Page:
EDMONTON — With the horse-racing community still buzzing over a controversial disqualification in one of its most well-known races, a fight over which horse won a Canadian Derby race two years ago is being heard in court this week.
Queen's Bench Justice June Ross started hearing details Wednesday about the results of the Aug. 19, 2017, race at Northlands Park in Edmonton.
Chief Know It All was originally declared the winner despite a complaint from the trainer of Double Bear.
"I thought clearly — and I think that's apparent in the video — that my horse won the race," Hal Veale, who owns Double Bear, said outside court. "He didn't finish first because he was interfered with but, had he not been interfered with by Chief Know It All, he clearly was going to win the race."
Nearly a year later, the Horse Racing Appeal Tribunal disqualified Chief Know It All and named the horses Double Bear and Trooper John co-winners because they apparently finished in a dead heat.
The tribunal ruled Chief Know It All had made contact with another horse and altered the outcome of the race.
Veale said it's been a frustrating couple of years since the race.
"It's not easy to win the Canadian Derby, it really isn't," he said. "There are people who have raced for 20, 30, 40 years who have never won a Canadian Derby — and I was one of them up until that day.
"So there I am with a winner after all that time and people aren't letting me have it."
Veale said there's a $90,000 prize for the winner, $30,000 to the second-place horse and $15,000 to the third-place horse.
"That's a considerable amount of money," Veale said. "It's the biggest race that we have in Western Canada."
There's also the prestige of having a winning horse, he said.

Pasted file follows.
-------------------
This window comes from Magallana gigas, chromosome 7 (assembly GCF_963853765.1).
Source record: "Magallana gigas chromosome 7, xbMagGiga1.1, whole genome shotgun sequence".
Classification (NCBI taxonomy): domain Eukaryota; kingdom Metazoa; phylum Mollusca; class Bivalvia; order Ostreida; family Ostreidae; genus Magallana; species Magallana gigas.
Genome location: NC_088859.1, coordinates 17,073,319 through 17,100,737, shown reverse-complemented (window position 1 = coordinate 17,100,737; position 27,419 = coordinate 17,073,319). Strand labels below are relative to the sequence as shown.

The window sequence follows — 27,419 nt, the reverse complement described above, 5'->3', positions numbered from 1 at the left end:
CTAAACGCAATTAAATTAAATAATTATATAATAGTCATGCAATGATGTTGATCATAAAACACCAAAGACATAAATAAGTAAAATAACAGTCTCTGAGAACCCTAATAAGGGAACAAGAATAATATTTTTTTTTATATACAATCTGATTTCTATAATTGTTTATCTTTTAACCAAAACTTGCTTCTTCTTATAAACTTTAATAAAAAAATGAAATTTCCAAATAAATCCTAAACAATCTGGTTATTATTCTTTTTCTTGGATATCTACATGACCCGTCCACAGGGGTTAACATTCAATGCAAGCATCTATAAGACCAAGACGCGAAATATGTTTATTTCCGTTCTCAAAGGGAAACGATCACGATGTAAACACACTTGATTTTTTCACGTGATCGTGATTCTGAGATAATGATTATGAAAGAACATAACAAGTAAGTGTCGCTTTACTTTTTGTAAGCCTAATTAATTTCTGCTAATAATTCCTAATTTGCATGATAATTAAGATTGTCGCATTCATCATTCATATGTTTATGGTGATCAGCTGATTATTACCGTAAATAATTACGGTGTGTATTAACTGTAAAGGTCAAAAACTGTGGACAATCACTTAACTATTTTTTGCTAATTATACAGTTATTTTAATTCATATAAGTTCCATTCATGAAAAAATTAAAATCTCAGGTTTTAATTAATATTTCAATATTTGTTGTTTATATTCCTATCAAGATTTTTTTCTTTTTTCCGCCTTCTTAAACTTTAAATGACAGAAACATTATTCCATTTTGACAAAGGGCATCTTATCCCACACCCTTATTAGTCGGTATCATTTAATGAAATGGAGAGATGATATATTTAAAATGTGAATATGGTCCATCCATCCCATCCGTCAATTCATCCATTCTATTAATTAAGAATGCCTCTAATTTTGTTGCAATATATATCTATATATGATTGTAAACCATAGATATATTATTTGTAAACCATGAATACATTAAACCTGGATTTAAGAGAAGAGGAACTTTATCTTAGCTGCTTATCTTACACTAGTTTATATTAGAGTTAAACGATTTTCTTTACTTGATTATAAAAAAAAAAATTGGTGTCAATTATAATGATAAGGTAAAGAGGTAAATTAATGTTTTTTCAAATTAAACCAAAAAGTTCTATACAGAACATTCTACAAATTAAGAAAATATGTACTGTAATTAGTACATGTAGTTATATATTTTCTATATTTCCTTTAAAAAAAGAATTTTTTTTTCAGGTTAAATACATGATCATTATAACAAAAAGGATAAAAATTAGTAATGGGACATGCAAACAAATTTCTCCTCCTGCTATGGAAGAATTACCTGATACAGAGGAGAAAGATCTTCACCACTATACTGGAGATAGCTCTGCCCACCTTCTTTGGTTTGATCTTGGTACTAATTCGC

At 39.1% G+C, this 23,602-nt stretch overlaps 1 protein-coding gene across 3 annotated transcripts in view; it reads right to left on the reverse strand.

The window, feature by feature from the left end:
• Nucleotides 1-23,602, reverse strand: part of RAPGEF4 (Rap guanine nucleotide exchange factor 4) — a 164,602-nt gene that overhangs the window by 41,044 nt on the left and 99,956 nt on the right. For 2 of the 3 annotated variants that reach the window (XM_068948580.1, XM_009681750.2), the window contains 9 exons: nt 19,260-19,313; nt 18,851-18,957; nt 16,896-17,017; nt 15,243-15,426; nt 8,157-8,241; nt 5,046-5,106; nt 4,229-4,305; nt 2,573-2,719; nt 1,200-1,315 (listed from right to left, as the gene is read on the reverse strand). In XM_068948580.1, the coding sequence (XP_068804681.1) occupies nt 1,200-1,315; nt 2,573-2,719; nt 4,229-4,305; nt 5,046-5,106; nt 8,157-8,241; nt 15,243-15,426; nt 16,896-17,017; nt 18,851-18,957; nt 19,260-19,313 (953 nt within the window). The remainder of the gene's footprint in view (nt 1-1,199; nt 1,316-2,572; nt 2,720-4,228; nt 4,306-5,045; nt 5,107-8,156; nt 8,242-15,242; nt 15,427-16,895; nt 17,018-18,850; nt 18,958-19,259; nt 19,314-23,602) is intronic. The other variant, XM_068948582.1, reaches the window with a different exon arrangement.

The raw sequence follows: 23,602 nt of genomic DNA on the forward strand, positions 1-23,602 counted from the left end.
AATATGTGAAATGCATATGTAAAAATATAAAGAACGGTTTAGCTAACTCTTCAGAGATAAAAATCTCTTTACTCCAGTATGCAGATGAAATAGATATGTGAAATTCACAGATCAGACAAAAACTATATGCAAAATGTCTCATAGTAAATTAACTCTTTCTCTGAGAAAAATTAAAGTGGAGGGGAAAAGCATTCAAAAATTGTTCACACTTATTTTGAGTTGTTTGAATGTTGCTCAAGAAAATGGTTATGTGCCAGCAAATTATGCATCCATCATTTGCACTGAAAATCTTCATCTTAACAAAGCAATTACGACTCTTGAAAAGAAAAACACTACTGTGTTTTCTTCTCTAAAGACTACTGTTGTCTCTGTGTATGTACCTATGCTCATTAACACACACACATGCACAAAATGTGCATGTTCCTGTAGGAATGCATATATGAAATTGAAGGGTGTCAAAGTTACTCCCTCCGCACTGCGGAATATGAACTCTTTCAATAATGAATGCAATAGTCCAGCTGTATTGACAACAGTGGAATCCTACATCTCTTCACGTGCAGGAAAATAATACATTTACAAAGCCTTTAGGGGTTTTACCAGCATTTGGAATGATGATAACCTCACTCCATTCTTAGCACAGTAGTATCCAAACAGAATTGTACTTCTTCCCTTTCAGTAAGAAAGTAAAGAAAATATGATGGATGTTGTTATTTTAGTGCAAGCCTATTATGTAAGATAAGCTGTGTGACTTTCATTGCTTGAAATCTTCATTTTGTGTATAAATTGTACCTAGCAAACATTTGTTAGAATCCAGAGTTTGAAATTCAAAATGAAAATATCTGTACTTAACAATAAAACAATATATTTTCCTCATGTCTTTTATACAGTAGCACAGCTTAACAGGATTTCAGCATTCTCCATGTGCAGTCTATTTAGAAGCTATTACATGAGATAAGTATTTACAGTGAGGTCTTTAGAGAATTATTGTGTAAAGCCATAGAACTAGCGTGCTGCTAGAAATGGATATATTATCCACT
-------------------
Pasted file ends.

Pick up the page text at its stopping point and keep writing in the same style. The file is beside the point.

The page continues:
The case echoes last weekend's Kentucky Derby. Maximum Security became the first winner to be disqualified for interference and Country House, a 65-1 long shot, was named champion.
Kent Verlik, chief executive officer of Horse Racing Alberta, said it's the second time in the history of the Canadian Derby that a panel of racing judges intervened following a complaint.
"Our stewards didn't think it impacted the race, so it was kind of a non-event," said Verlik. "But in appeal, the tribunal overturned the decision of the stewards and then they revised the placing as a result."
Court of Queen's Bench heard that one of the issues is whether the appeal tribunal had the proper quorum to make the decision.
James McFadyen, a lawyer for the owner of Chief Know It All, said he also has concerns about the decision to disqualify the horse.
"If there was interference ... that interference occurred between Chief Know It All and Double Bear," he said.
Under the rules, he said Chief Know It All should place behind the horse he fouled.
McFadyen said that means the horse should either finish second behind Double Bear or third behind both Double Bear and Trooper John.
"It was not argued by any of the parties that Chief Know It All should be disqualified from the race," he told court. "Under no circumstances should he be disqualified from the race."
Tim Rollingson, one of four owners of Chief Know It All, didn't go to the hearing but said the loss still stings — especially after believing his horse had won for so long.
"It was like winning the Stanley Cup on a goal that needed to be reviewed and then 10 months later having two people, who have never watched a hockey game in their lives, reverse the decision and give the Stanley Cup to a different team," he said from his home in Lethbridge, Alta.
— With files from Bill Graveland in Calgary